RICHMOND — The days of cold-calling salesmen peddling
investment products in person, by phone, or on Internet bulletin boards are quickly
being replaced by “cold online networking.” As people increasingly use social networking
to interact with one another, they may expose themselves to questionable investment
The State Corporation Commission (SCC) warns Virginians to make sure they know with
whom they are doing business when considering investment opportunities pitched through
“friends” on social networking sites. “Make sure you know whether that person who
has ‘friended’ you online is truly a friend or a foe before giving them your hard-earned
money,” said Ron Thomas, director of the SCC’s Division of Securities and Retail
Franchising. “The person behind the profile may not be who they seem. Instead, they
may be deliberately mimicking your likes and interests to lure you into an unsuitable
investment opportunity or outright scam.”
Targets of such affinity schemes typically include community service groups, professional
associations or faith-based organizations. Scammers infiltrate groups of individuals
connected through common interests, hobbies, lifestyles, professions, or faith to
establish a false bond or common interest before launching the scheme.
The rise in popularity of online social networks such as Facebook, Twitter, LinkedIn,
eHarmony, and other online communities has made it easier than ever for con artists
to quickly establish trust and credibility. Online social networking sites enable
scammers to gain access to potential victims through their online profiles. Con
artists can then use this information to make highly targeted pitches to “friends”
within a particular social group. “Because of the nature of social networks and
their ease of accumulating a lot of friends or followers, scams can spread like
wildfire,” Thomas said.
Thomas urges investors to carefully research any investment opportunity and the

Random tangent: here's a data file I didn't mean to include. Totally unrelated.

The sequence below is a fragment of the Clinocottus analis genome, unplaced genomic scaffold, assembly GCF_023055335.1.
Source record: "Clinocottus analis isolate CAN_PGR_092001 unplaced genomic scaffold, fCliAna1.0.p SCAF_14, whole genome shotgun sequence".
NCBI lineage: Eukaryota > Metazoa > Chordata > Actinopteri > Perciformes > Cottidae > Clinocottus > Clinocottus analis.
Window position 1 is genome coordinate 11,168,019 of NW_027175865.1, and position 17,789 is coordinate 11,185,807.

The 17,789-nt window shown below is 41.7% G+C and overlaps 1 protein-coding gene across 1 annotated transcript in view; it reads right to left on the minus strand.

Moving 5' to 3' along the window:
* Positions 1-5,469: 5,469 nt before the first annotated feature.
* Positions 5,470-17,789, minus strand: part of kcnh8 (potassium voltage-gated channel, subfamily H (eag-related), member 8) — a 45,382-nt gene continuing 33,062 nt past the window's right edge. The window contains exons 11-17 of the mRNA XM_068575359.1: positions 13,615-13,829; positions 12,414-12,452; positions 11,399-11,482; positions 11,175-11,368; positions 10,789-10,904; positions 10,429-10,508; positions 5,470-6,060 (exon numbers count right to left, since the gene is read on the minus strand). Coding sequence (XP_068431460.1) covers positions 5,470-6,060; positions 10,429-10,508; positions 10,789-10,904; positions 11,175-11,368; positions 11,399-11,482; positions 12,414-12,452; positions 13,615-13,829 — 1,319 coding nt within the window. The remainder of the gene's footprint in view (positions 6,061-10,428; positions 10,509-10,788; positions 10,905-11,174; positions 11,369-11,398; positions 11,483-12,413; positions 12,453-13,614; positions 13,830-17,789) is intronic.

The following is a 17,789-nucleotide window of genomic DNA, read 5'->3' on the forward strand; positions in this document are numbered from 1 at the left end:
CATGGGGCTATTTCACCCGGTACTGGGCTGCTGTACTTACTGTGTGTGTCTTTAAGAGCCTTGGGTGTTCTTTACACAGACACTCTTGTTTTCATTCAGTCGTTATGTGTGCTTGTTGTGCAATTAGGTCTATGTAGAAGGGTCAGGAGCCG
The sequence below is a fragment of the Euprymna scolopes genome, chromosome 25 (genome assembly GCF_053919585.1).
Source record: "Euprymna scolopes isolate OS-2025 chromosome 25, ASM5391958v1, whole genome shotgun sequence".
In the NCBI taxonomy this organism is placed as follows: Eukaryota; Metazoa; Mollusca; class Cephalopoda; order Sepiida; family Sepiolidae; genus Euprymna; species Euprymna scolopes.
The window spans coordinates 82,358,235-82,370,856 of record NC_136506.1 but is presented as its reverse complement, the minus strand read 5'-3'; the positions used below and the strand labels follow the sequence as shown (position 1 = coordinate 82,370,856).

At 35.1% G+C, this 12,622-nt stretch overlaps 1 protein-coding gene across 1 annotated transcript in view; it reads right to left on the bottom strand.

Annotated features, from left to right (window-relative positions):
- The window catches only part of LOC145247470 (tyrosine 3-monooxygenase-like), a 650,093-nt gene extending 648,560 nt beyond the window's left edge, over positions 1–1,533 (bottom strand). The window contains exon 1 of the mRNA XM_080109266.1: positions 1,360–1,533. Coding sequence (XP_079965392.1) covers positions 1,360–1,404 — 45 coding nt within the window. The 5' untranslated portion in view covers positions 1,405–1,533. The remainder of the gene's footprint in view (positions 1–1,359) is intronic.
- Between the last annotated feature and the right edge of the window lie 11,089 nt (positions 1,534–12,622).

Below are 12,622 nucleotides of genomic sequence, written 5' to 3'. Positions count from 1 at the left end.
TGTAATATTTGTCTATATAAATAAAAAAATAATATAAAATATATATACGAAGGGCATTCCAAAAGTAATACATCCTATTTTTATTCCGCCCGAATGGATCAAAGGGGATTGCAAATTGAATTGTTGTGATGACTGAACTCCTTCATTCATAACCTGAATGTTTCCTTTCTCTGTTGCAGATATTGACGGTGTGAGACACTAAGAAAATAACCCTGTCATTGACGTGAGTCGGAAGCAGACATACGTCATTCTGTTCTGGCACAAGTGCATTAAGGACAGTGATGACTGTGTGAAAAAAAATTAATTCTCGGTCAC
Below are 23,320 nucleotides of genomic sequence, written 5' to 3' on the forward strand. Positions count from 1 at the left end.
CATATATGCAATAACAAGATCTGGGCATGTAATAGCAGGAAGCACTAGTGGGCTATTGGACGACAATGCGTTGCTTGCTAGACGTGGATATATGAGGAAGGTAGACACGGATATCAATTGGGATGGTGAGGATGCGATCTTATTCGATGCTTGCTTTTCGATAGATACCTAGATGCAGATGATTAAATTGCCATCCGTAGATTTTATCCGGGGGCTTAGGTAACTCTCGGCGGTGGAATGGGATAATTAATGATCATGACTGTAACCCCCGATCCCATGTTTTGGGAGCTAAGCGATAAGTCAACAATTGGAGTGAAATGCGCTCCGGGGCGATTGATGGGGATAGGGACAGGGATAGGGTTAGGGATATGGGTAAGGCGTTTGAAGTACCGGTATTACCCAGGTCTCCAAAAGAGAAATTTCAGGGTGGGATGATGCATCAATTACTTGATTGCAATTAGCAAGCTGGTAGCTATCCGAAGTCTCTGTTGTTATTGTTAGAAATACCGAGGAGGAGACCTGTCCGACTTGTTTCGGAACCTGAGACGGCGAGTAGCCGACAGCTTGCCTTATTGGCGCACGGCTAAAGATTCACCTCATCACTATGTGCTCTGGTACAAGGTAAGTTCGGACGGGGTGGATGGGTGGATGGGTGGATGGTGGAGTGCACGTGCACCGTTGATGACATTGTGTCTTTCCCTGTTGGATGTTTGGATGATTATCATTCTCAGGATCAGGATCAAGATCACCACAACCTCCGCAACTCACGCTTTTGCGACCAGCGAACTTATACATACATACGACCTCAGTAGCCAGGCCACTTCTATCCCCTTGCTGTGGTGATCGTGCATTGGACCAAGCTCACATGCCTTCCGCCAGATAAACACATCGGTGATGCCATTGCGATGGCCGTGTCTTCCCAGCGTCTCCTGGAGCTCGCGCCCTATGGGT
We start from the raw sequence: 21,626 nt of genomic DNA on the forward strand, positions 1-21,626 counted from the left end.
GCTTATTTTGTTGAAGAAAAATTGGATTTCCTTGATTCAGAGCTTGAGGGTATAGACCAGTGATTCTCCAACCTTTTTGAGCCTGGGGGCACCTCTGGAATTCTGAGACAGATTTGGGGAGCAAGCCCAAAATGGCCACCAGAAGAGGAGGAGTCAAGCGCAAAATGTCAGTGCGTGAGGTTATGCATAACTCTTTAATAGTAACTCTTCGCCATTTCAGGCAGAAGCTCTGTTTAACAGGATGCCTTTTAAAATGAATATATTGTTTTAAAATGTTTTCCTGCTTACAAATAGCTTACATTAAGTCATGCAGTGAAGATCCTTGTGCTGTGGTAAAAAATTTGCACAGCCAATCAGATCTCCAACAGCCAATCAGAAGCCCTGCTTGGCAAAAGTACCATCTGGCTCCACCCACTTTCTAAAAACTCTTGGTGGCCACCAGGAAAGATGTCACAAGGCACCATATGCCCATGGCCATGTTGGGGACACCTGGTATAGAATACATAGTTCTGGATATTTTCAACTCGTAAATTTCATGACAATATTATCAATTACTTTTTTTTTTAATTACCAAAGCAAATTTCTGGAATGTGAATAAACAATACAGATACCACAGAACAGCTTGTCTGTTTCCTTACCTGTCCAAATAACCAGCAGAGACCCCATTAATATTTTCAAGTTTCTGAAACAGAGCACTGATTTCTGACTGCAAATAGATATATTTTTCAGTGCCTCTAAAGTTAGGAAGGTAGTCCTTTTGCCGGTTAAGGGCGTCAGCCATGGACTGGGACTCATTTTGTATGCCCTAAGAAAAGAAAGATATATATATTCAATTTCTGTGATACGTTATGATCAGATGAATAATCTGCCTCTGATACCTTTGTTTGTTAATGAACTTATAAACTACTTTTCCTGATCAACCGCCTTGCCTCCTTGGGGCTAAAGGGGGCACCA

person and company offering it. Obtain written information that fully explains the
investment before you hand over your money. Understand the investment product being
offered and make sure it meets your personal investment goals.
The SCC offers an investor alert regarding social networking on its website at www.scc.virginia.gov/srf.
The alert advises investors to watch for red flags common to online investment schemes
such as promises of high returns with no risk, operations based offshore, and requests
for payment through e-currency websites.
The alert also offers tips on how investors can protect themselves against fraud
in social networking by taking the following steps: protect your personal information;
search the names of all persons and companies connected to any investment being
offered; obtain a prospectus; beware of testimonials from “satisfied” investors;
do not take the word of a salesperson; and contact the SCC’s Division of Securities
and Retail Franchising to determine if an investment and the person recommending
it are properly registered.
For more information, call the Securities Division in Richmond at (804) 371-9051
or toll-free (in Virginia) at 1-800-552-7945. You may also visit the division’s
website or visit the North
American Securities Administrators Association’s website at